By: The CEH training team (Siri, Jolyon, and Andrea)

Sarah, a disability worker, sat at the kitchen table of an elderly Chinese man, Mr. Chen. Mr. Chen had mobility issues and was having difficulty getting around his home. Sarah was there to discuss his options for assistance.

“Mr. Chen, as you know, there are a number of programs available to people with mobility issues like yours,” Sarah began. “There’s the Home Care Package, which provides in-home support services, and there’s also the Commonwealth Home Support Program, which offers a range of services to help you stay independent in your own home.”

Mr. Chen nodded, but Sarah could tell that he didn’t understand. She continued, using terms like “subsidised care” and “government funding” without stopping to check if Mr. Chen understood. Mr. Chen, feeling embarrassed about not understanding, did not ask any questions, and just nodded along.

As the meeting went on, Mr. Chen became more and more confused. He didn’t understand the options Sarah was presenting, and he couldn’t bring himself to ask for clarification.

Finally, Sarah stood up to leave. “I’ll leave you with this brochure to read over and let me know what you decide, Mr. Chen,” she said, handing him a stack of papers. Mr. Chen nodded and Sarah left, but he was left confused and with a feeling of disappointment, as he was not able to make an informed decision.

We often subconsciously default to ways of communicating that we know aren’t effective, leading to misunderstandings.

Most of us know that speaking plainly and checking for clarity is good communication practice. BUT in complex interactions under time pressure, we can often revert to communication styles we know aren’t effective like the transmission theory of communication. This model describes communication as a linear process where a worker encodes a message and sends it to the client, who decodes the message and provides feedback.

As workers who know that communication and checking understanding is complex, we may still revert to using a transmission model of communication because it is familiar and a default way of thinking. However, this model assumes that communication is a one-way process and that meaning is fixed, leaving much room for misinterpretation.

The transmission model does not take into account the role of context and culture, nor does it account for the impact of nonverbal cues and emotions during a conversation. Relying solely on this model can lead to the assumption that the message has been understood, when in reality it may not have been.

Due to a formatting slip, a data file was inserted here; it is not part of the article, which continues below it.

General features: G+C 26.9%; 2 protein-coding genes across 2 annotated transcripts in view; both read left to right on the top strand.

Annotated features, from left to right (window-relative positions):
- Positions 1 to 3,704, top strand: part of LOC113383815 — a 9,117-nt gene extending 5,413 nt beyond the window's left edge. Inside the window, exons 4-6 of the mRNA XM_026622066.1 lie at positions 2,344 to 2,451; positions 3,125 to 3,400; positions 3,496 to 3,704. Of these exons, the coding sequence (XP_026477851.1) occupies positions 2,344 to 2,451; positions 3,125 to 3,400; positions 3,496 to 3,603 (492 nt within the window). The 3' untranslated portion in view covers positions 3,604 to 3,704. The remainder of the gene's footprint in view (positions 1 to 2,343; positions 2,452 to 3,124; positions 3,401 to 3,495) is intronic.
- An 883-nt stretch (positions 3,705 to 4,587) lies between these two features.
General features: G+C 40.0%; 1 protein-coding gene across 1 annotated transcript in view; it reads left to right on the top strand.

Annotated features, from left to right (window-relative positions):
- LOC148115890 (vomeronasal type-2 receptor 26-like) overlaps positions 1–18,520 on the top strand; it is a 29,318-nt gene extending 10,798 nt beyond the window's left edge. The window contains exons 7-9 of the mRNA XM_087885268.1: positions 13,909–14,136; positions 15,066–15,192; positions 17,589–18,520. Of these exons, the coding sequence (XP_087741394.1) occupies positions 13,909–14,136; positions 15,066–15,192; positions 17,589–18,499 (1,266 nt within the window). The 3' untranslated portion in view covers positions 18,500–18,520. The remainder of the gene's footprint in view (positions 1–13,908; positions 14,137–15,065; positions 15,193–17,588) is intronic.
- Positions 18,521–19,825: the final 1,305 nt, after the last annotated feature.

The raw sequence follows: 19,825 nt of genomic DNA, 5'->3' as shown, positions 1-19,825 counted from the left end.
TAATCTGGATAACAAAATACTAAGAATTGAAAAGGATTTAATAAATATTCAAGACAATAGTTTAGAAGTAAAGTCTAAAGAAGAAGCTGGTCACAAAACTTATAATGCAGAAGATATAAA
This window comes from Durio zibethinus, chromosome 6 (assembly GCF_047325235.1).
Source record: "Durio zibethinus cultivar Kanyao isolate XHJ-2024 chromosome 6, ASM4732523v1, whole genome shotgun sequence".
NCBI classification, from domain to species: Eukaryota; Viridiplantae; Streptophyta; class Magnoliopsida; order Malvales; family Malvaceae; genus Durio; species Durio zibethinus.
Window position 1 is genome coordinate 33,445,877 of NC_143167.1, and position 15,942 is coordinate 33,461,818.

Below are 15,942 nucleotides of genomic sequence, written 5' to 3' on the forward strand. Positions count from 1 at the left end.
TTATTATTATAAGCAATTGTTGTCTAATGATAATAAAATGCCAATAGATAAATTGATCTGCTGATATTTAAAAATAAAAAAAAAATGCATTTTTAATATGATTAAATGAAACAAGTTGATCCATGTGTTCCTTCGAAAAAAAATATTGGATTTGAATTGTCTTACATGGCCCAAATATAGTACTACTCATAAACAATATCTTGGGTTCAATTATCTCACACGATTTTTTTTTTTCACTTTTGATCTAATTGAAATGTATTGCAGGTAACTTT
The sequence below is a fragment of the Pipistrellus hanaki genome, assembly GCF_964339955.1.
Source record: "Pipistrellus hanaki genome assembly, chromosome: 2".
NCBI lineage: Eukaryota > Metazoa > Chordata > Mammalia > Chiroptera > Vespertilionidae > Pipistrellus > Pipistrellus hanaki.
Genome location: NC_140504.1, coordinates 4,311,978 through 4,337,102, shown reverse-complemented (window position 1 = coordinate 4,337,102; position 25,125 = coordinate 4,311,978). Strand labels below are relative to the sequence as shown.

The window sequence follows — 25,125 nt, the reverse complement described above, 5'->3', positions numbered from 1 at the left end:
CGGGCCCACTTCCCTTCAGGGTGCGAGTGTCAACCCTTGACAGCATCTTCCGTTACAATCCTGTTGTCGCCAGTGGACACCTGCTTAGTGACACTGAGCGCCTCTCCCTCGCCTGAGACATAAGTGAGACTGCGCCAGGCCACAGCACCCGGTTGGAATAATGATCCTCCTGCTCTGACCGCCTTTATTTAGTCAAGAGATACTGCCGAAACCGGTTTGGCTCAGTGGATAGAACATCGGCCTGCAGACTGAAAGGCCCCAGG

So now you’re crying into your morning cappuccino, let’s unpack how you can avoid these habitual practices. So you can enjoy that cappuccino properly.

First, what doesn’t work.

  • Concepts, Acronyms and Jargon from your work. Let’s replace:
    • ‘Strengths based’ with ‘how I can help you meet your goals.’
    • ‘Commonwealth Home Support Program’ with ‘government services to help you stay independent in your own home.’
    • And ’respite’ with ‘short-term care so you can have a break.’
  • Ineffective ways of checking for understanding
    • ‘Does that make sense’, ‘Do you understand?’ are closed questions that don’t encourage useful responses.
    • Assuming what your client knows – if you don’t hear it from them, you don’t know what they understand.
    • Assuming your client has the same communication style as you – you might be a direct communicator, but is your client direct or something different?

There are more examples, but that cappuccino is getting cold, so we’ll move on to solutions (I know, I know, you’re probably not drinking a cappuccino – but it helps with the story)

3 questions to check for understanding with your clients:

  • That was a lot of information, what questions do you have?
  • What will you tell your partner/ carer when you get home?
  • What does that mean to you?

You can also try deepening understanding in these ways:

  • Explain information to your client in small chunks.
  • Ask the client to explain, or ‘teachback’ what they understood in their own words (or show).

The teach-back method is an effective way of confirming understanding. Studies show that effective use of teach-back increases client comprehension, adherence to treatment plans and can identify misunderstandings that might have gone undetected otherwise.

  • If a client and you don’t have a shared understanding, explain again.
  • Repeat the process until a shared understanding is achieved.

If you want to learn more about plain language and checking understanding:

  1. Check out our practical and informative webinar recordings on our FREE members page. You’ll find webinars on plain language communication, checking understanding and teachback and tons of useful information about working with people from other cultures and language groups.
  2. Sign up for FREE upcoming webinars
  3. Check out our well-loved eLearning Plain Language Basics which gives you guidelines and practises using plain language communication and checking understanding – for only $49.

Tune in to future blogs for more tips on using plain language in your everyday communication.